A Molecular Signature in Blood Reveals a Role for p53 in Regulating Malaria-Induced Inflammation

Tuan M. Tran, Rajan Guha, Silvia Portugal, Jeff Skinner, Aissata Ongoiba, Jyoti Bhardwaj, Marcus Jones, Jacqueline Moebius, Pratap Venepally, Safiatou Doumbo, Elizabeth A. DeRiso, Shanping Li, Kamalakannan Vijayan, Sarah L. Anzick, Geoffrey T. Hart, Elise M. O'Connell, Ogobara K. Doumbo, Alexis Kaushansky, Galit Alter, Phillip L. FelgnerHernan Lorenzi, Kassoum Kayentao, Boubacar Traore, Ewen F. Kirkness, Peter D. Crompton

Research output: Contribution to journalArticlepeer-review

50 Scopus citations


Immunity that controls parasitemia and inflammation during Plasmodium falciparum (Pf) malaria can be acquired with repeated infections. A limited understanding of this complex immune response impedes the development of vaccines and adjunctive therapies. We conducted a prospective systems biology study of children who differed in their ability to control parasitemia and fever following Pf infection. By integrating whole-blood transcriptomics, flow-cytometric analysis, and plasma cytokine and antibody profiles, we demonstrate that a pre-infection signature of B cell enrichment, upregulation of T helper type 1 (Th1) and Th2 cell-associated pathways, including interferon responses, and p53 activation associated with control of malarial fever and coordinated with Pf-specific immunoglobulin G (IgG) and Fc receptor activation to control parasitemia. Our hypothesis-generating approach identified host molecules that may contribute to differential clinical outcomes during Pf infection. As a proof of concept, we have shown that enhanced p53 expression in monocytes attenuated Plasmodium-induced inflammation and predicted protection from fever.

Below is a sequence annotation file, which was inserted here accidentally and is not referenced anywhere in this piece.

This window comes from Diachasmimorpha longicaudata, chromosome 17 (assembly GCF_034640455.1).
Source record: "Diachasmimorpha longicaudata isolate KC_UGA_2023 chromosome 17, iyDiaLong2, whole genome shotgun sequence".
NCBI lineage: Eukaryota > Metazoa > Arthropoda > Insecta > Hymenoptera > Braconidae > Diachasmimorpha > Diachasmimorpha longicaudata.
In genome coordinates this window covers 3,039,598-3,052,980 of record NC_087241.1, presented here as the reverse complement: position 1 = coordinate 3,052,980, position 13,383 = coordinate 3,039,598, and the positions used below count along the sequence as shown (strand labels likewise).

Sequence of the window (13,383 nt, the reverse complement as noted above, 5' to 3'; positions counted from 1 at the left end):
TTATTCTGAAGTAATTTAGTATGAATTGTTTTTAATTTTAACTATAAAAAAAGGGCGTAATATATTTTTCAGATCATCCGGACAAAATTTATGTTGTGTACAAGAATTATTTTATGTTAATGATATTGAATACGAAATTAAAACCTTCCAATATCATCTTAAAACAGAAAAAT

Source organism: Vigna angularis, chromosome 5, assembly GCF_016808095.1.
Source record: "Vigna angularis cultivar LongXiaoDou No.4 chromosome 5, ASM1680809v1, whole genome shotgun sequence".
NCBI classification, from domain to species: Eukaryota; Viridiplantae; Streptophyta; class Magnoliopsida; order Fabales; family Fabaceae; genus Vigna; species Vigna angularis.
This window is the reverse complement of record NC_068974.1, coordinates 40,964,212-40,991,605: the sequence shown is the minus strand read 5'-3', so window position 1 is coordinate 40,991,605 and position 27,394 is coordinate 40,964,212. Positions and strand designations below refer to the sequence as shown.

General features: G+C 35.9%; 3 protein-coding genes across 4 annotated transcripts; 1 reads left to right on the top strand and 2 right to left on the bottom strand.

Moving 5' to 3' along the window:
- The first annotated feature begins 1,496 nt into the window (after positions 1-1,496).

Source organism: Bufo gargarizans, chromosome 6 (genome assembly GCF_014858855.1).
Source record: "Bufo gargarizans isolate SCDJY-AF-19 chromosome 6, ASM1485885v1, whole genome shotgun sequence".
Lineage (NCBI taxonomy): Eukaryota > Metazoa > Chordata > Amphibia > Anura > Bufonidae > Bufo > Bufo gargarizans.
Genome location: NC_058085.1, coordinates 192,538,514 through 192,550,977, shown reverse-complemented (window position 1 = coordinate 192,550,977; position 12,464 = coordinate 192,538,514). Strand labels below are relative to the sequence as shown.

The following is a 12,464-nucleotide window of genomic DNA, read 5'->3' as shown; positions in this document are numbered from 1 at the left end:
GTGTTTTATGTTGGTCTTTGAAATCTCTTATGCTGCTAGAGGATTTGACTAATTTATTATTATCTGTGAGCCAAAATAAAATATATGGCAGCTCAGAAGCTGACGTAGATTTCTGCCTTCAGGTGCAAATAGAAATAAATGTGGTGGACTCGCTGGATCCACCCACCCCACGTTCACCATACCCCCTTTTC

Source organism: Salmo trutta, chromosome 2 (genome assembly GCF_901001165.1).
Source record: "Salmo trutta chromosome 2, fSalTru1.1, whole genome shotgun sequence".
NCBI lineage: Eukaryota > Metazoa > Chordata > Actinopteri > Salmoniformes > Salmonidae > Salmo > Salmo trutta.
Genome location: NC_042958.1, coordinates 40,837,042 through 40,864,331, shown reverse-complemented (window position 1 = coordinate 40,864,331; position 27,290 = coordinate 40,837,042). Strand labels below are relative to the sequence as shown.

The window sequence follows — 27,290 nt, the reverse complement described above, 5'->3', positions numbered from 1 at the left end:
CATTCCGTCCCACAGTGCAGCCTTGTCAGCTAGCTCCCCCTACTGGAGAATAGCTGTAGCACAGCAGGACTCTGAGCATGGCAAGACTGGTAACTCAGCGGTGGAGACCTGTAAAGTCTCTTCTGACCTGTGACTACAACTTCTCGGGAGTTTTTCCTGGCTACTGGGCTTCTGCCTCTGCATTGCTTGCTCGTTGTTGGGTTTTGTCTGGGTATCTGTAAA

Original languageEnglish (US)
Pages (from-to)750-765.e10
Issue number4
StatePublished - Oct 15 2019

Bibliographical note

Publisher Copyright:
© 2019


  • Plasmodium falciparum
  • RNA sequencing
  • RNA-seq
  • antibody profiling
  • flow cytometry
  • malaria
  • malaria immunity
  • prospective cohort study
  • systems biology
  • systems immunology
  • transcriptomics

PubMed: MeSH publication types

  • Research Support, Non-U.S. Gov't
  • Research Support, N.I.H., Intramural
  • Journal Article
  • Research Support, N.I.H., Extramural


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